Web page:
But no, I’m stuck at the keyboard, researching, writing, figuring, designing… And what have I been steadily working on for the last couple of weeks (hence not much blogging)? My paddling business! That’s right, I am starting my own business, which I’m naming Flow North Paddling Company. After deciding on the name, I designed the logo (see below) and I’m currently working on the webpage. My plan was to start this up next spring, but a couple of weeks ago I realized that it would be best to have a booth at the Trade Show to promote it now, even if everything’s not quite ready, just to let people know that I’ll be starting up in spring. But man, it’s been an accelerated path, trying to get everything done. Big sign ordered – check. Business cards being printed – check. Plan for the booth? Working on it…
So what made me want to start my own paddling company, you might be asking! I often hear people say that we have such nice rivers and great wilderness, but no one’s doing anything to promote it. Since I love paddling and think it would be awesome to be paid to do that, I decided to go for it. Through Flow North, you’ll be able to rent a canoe or kayak(s), go out on a river or lake for a day, or a week, and see the amazing scenery around here. Lots of wildlife, too, and not just bears! Everyone thinks of bears – usually in fear – but forgets the beavers, birds, geese, ducks, moose, deer, even elk and bison. I love paddling and just wanted to share that love and make it possible for people to get out there and enjoy the water. Local people can just rent the boat (and paddle, bailer, PFD if needed, and whistle) and put it on their own vehicle and go for the day, or I can meet tourists at a spot along a river with the boats and all the supplies they’ll need for a 2 week trip! I get so excited thinking about it! I’m researching dried foods that taste yummy and are filling. I’m looking at maps and calculating distances on rivers. I’ve been contemplating marketing and practical things, like where I’ll store the boats. And I decided early on that I wouldn’t get into guided trips, because a) I don’t feel like an uber-qualified paddle master, and b) none of the water around here is particularly tricky, as long as you’ve been in a canoe or kayak before. If not, you can come a day early and get a quick course and away you go. I want to review safety things with people, but don’t feel I need to physically go with every group. Especially if I give each overnight group a SPOT GPS device! They are so cool! All you do is press the “I’m ok” button and it transmits to a satellite which relays the message to whoever you set up as your contacts, so your friends or family can track where you are. If you need help, you press “help” and if you need 9-1-1 rescue, there’s a button for that too. So, that makes me feel a LOT better about paddling in the middle of nowhere (just south of it, actually) and sending boat renters out onto these great wilderness rivers.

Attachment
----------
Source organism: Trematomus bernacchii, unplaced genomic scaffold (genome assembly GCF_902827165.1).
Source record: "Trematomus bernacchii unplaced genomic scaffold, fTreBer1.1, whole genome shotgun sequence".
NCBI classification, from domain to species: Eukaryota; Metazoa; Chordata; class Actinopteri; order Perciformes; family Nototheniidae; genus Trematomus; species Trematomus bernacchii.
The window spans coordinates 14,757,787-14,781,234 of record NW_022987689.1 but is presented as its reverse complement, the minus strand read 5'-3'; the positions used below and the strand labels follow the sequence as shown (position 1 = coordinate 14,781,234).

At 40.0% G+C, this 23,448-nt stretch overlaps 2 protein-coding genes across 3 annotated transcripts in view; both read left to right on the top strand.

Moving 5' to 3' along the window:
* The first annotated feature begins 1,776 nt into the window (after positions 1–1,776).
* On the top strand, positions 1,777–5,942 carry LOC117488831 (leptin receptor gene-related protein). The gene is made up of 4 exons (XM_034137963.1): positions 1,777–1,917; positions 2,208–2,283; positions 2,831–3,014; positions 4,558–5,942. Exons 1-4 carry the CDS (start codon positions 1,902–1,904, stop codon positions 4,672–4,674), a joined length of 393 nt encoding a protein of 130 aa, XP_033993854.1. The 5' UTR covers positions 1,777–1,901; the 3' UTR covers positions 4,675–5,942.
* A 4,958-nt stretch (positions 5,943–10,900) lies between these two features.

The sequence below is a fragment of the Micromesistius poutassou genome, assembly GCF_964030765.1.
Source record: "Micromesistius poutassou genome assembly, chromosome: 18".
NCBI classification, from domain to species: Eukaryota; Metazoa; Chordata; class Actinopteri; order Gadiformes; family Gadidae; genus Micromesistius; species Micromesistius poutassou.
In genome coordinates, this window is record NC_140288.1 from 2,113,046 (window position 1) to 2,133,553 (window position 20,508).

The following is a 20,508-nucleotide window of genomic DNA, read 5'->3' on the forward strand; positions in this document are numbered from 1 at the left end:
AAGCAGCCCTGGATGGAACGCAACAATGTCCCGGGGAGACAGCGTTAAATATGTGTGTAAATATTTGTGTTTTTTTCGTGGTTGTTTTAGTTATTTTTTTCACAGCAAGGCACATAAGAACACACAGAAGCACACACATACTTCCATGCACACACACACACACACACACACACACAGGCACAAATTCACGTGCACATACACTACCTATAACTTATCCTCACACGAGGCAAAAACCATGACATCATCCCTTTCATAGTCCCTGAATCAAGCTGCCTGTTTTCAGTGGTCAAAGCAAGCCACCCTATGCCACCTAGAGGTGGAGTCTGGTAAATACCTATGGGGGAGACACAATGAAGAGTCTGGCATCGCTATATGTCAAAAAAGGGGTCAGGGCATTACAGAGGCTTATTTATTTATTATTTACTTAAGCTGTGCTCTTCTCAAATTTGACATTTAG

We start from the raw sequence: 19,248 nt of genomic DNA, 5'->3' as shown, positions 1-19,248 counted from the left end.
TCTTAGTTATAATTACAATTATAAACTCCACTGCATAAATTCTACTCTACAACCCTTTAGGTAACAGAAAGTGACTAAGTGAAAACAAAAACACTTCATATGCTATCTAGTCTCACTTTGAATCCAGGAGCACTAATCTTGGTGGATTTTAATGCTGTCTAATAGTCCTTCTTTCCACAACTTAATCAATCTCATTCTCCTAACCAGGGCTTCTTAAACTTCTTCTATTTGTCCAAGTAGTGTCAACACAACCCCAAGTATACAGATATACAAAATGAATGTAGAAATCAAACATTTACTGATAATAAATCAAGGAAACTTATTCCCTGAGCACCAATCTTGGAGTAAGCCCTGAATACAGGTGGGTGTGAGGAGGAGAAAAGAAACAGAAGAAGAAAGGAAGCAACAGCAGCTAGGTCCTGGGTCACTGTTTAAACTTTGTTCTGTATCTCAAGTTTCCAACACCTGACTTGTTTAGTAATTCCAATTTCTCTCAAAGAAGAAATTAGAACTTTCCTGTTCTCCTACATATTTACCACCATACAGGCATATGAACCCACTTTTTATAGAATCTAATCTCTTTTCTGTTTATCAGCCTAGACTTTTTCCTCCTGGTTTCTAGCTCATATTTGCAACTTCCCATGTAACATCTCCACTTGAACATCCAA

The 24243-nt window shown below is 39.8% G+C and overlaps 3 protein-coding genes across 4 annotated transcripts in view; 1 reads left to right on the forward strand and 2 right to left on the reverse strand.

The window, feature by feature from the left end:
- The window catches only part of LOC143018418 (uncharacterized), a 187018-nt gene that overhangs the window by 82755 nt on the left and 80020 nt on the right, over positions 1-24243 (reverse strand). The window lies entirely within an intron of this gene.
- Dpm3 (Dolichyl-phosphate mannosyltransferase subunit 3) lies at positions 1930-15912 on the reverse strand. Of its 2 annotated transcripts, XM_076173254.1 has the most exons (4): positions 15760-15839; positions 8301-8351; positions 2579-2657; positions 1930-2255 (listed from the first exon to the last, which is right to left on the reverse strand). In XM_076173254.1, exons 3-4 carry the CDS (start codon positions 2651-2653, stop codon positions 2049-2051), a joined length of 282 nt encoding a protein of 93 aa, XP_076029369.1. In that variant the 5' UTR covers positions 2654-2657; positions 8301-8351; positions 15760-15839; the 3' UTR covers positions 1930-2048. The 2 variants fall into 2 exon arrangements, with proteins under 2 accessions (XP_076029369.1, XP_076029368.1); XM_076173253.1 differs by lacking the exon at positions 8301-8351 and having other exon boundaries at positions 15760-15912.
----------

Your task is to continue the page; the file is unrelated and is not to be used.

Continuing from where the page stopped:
So I had it all pretty much figured out. Renting, outfitting, no guiding. And then, one day driving home from work, I had a real brainwave! Why not offer a buddy service to single women who want to paddle! I remember being single and wanting to do things… and sometimes trying to find someone to go along, and sometimes just going by myself because there was no one to go with. Usually, I would have preferred to have someone to go with, and for people who are nervous about being in the bush (in bear country), I can go along and offer support! I will make it clear I’m no fancy qualified guide, although I will take wilderness first aid and some other courses, but I’m willing and able to offer my experience paddling and camping, and company in general. Being in the bush by oneself is a little spooky, I know. So now I’m uber-excited about this business and the adventures that will follow! You know me, I’m all about the adventures!
To summarize, through my company, you’ll be able to:
- rent a boat (for a day, or a few days, or a week or a few weeks)
- get dropped off at the beginning and picked up at the end of your trip (important for river paddling!)
- use a SPOT GPS to let others know where you are and, in the worst case scenario, if you need help
- rent supplies like cooking stoves or tents if you need them
- order meal supplies, packed and ready for your trip, with cooking instructions included! (And most of it will be homemade.)
- take me along on a trip if you’re all alone and nervous about wilderness paddling! (Women only, sorry guys.)
Isn’t that great?!? I am so excited about it (perhaps you can tell!), and I know I’m really going to enjoy doing this! I have a few crazy ideas for marketing, and hope to connect with Europeans who want to explore Canada. More on that another time. But anyways, I’ll announce my webpage when it’s ready (should have something by Friday, in time for the Trade Show). Ack! I have a lot of work to do!
Please, even if you’ve never done so before, leave a comment and let me know what you think of my idea! I’m looking for input, ideas, feedback, whatever! Thanks!